The other day, on behalf of Mr. Bubble, I sat through three full-blown new business pitches designed to increase preference for this nostalgic brand.
Three agencies, Evolve, Pulp and Milk Street rolled out their A teams and put on a show, bringing to life the brand, its consumers, and unveiling social media ideas that would build community, inspire conversation, and connect with Moms on their terms and in their space.
Bet you didn’t know six brands are battling it out for bubble bath dominance. Or that Johnson and Johnson is the biggest threat to the playful pink bottle. Or that even today’s Moms are influenced by their own mother’s recommendations.
But Mr. B doesn’t have to worry. Why? All three agencies know exactly how consumers interact with both the category and the brand and more importantly how they use social media as it relates to to personal care and bath products.
They search “bath time” and “bubble bath” for information and ideas. They research products and their safety, relying more on blogs than the brands’ websites. They socialize their own findings and opinions on content sites and across networks.
And while there may be some obstacles – Moms are time-starved, brand awareness is very low among Moms in the 33-42 age range – the agencies have ideas to overcome that. From very cool “bubble yourself” apps, to crowdsourced videos documenting creativity, to my favorite: Bubbleduck, a pink rubber duck that travels across the country virtually and physically, all while encouraging Moms and their kids to have fun and inspiring them to use the product.
Oh, I almost forgot. We even have measurement and analytics programs that track everything from traffic to engagement to brand preference. Not to mention modeling to predict sales increases.
Now for the kicker. Mullen interns, half of them still in college, comprised the three agencies and made all of the above presentations. They did the research, the consumer interviews, the strategies, the videos, the social media campaigns, the search optimization, and the analytics. They did it mostly by themselves. And they presented it all with such authority that if no one had told me they were interns, I may not have known.
These students and recent graduates get it. They don’t think in terms of advertising or PR or social media. For them it’s all mashed together, united by the web, digital technology and their own media habits. They’re comfortable thinking in the space, creating in the space, connecting in the space.
This is the future. These guys are coming. My suggestion? Take advantage of them. Hire them. Put them to work. And get out of the way.
How many young people do you have in your organization? Are you giving them real responsibility?
“Who’s Paul Silverman?”
The sudden death two days ago of my former partner Paul Silverman, 69, inspired a number of conversations around the office about life and careers. Paul was unarguably one of advertising’s best copywriters, a brilliant strategist, and someone who helped put Mullen on the map.
“Get me Paul Silverman?”
In his time crafting ads, winning awards and helping grow an agency, Paul was pretty well known. He didn’t really work at it, but certainly enjoyed the recognition.
However, there are many people in advertising and related businesses (digital, PR, social media) who do try. For some reason, it’s not enough to make our clients famous. We strive to be known ourselves. We believe that our name in the back of an award show book, or in the headlines of a trade magazine, or featured on a creative website actually matters. Add to that the fact that we now live in an age of personal branding, pressured to measure our worth by the number of people who follow us, or RT our content, and that quest for fame is magnified even further.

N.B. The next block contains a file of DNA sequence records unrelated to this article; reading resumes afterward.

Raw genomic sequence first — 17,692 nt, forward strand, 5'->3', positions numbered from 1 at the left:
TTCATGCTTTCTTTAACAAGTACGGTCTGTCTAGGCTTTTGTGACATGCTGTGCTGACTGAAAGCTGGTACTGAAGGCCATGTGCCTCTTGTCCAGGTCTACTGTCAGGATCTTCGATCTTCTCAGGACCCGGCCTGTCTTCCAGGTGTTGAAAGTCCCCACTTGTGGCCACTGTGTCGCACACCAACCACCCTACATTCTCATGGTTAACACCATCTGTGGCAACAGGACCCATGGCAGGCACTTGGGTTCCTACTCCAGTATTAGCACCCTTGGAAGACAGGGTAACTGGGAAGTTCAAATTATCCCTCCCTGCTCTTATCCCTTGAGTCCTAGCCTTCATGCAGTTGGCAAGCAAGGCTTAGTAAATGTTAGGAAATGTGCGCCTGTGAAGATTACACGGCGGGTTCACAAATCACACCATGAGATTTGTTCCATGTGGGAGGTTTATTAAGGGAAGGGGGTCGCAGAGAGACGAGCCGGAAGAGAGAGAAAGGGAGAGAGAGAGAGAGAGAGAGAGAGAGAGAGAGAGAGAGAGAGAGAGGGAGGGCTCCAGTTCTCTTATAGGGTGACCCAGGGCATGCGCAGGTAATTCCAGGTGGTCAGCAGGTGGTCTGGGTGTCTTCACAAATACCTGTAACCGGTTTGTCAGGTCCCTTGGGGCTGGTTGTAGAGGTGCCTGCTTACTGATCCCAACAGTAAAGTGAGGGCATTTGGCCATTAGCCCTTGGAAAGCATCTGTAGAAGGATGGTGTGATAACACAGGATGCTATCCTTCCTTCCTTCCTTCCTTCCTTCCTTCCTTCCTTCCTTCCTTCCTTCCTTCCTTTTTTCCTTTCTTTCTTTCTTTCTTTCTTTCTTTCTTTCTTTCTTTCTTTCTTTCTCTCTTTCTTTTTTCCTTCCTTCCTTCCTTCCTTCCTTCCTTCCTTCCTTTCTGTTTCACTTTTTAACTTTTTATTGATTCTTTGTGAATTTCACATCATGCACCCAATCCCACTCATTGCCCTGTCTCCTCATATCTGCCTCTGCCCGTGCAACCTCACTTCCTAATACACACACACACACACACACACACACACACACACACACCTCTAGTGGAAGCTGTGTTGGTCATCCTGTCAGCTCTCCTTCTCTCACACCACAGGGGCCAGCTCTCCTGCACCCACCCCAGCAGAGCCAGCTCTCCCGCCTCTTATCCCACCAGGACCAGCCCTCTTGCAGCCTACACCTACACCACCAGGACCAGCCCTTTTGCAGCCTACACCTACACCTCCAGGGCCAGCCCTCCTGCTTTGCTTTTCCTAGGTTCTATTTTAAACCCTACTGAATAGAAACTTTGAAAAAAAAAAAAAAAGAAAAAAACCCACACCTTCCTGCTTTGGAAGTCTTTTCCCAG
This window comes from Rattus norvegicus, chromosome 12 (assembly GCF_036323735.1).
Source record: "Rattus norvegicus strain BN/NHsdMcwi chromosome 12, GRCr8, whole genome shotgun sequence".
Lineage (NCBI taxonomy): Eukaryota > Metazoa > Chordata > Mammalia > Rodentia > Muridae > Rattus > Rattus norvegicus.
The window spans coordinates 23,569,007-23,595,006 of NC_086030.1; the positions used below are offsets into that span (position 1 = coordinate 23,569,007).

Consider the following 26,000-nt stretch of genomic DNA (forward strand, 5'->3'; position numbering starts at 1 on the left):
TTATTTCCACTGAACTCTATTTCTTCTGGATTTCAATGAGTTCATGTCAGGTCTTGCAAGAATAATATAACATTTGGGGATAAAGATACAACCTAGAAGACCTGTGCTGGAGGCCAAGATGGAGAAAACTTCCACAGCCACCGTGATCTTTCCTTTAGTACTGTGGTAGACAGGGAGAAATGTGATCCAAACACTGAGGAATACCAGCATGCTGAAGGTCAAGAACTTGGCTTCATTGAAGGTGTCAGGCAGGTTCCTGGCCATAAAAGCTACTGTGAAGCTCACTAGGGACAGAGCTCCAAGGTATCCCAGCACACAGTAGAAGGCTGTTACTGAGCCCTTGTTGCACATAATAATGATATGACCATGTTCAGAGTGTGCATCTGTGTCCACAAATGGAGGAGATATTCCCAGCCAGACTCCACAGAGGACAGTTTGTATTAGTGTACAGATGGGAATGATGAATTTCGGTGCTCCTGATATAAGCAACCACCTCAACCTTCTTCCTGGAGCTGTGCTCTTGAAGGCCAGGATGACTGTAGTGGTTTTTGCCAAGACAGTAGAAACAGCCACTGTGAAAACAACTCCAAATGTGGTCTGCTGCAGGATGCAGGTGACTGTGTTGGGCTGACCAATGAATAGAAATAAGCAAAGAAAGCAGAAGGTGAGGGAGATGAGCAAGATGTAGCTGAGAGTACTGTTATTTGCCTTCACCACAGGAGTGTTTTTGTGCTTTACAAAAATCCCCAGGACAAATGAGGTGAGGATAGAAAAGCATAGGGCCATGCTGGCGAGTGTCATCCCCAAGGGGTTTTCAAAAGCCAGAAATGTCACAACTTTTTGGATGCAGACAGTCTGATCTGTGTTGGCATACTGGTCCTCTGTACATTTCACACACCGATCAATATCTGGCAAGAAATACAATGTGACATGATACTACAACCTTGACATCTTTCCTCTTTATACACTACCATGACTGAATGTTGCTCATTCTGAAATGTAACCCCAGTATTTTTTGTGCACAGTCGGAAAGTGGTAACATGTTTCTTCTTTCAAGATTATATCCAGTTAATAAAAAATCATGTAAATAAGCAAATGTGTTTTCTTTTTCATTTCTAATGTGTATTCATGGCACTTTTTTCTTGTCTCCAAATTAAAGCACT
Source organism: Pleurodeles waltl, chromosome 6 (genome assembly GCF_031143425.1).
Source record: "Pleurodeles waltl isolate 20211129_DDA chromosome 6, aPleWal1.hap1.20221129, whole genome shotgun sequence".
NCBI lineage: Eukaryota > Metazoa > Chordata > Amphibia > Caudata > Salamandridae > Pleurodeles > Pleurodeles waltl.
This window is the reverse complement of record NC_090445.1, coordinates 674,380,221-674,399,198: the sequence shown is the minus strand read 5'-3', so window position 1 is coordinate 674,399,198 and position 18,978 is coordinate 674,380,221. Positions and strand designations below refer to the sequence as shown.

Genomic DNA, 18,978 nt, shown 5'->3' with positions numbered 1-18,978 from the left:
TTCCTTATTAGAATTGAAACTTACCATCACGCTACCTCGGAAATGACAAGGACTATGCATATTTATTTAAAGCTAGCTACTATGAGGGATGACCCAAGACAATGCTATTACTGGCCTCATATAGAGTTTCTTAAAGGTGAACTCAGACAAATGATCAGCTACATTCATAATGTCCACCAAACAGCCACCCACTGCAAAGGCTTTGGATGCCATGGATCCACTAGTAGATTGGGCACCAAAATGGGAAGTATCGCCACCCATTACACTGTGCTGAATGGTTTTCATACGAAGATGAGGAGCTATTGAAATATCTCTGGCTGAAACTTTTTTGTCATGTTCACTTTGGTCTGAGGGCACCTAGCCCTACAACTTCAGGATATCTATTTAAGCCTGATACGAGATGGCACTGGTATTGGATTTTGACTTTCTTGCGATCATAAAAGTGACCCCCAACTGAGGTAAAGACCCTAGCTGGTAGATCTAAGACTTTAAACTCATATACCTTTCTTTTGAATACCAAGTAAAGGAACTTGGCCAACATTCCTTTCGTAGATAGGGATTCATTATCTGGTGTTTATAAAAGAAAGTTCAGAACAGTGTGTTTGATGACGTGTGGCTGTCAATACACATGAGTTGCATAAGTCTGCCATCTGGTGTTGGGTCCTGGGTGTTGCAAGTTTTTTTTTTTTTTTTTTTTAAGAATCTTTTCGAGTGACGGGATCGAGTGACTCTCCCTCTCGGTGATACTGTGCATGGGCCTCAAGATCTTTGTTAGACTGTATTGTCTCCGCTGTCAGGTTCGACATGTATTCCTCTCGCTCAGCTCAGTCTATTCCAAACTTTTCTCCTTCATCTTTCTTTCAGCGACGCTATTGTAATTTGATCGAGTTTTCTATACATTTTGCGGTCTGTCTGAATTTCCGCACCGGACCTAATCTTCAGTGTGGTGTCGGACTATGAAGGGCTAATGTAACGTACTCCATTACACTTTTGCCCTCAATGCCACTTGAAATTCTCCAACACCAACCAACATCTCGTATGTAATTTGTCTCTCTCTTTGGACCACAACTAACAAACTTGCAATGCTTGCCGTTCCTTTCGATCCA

“Get me a young Paul Silverman.”
The night before I heard about Paul I had drinks with another ad-famous (if that’s even the right label) copywriter and creative director, Scott Wild. He shared a story of attending the One Club Hall of Fame induction for Tim Delaney. (That probably makes Tim, famous, too. Though when I asked young writers and art directors if they ever heard of Tim, or for that matter Ed McCabe, Hal Riney, or Tom McElligott, the answer is often the same, “Who?”)
Scott went on to recall sitting in a room filled with a bunch of self-important ad people admiring themselves and celebrating one of their own and thinking, “My God, is this the pinnacle, to be anointed by this insular group of people known only to them?”
Many of us are consumed by this nutty industry. We typically work days, nights, weekends.
Sure we have lots of reasons. We do it to fulfill a need to create, to make a living, to build a business, to help grow brands we believe in, to share what we know with others, to mentor the next generation, maybe even to get famous ourselves (even if we’re only legends in our own minds).
But it strikes me that the last reason matters the least, an unworthy goal in and of itself.
“Who’s Paul Silverman?”
I would guess that today two-thirds of the employees in the company Paul helped build don’t even know who he was. I’m also pleased to say that others remembered him fondly. Yet based on their comments, it wasn’t for what he did, but for who he was.
Which brings me to another thought. This one from Jim Mullen. “Life is for the living. Live large. Live strong. And most of all, live kindly.”
What will you be remembered for?
The following post was written by my Twitter friend, @adamwohl. A non-blogging copywriter, screenwriter, and willingly helpful social media participant, Adam accepted my offer to post this article here.
By Adam Wohl
A few days ago, I was horrified to hear about the passing of John Hughes. A gifted storyteller whose grasp of teen angst was unequivocally spot-on and who made kids everywhere who felt out of place aware of the fact that even if we were weirdos, we were actually in the majority and certainly could overcome it. A day later, I was blessed like so many others to have been allowed to read the blog post of Alison Byrne Fields, a twitter friend of mine kind enough to share her anecdote about her relationship with John.
The ensuing viral attention that her post spawned and the wonderful story it conveyed made me realize how much her experience is transferrable to the world of social media, not just as an example of how something becomes a viral phenomenon, but how the introduction of an idea and the conversations that follow can change the perception of a person, an entity, a brand.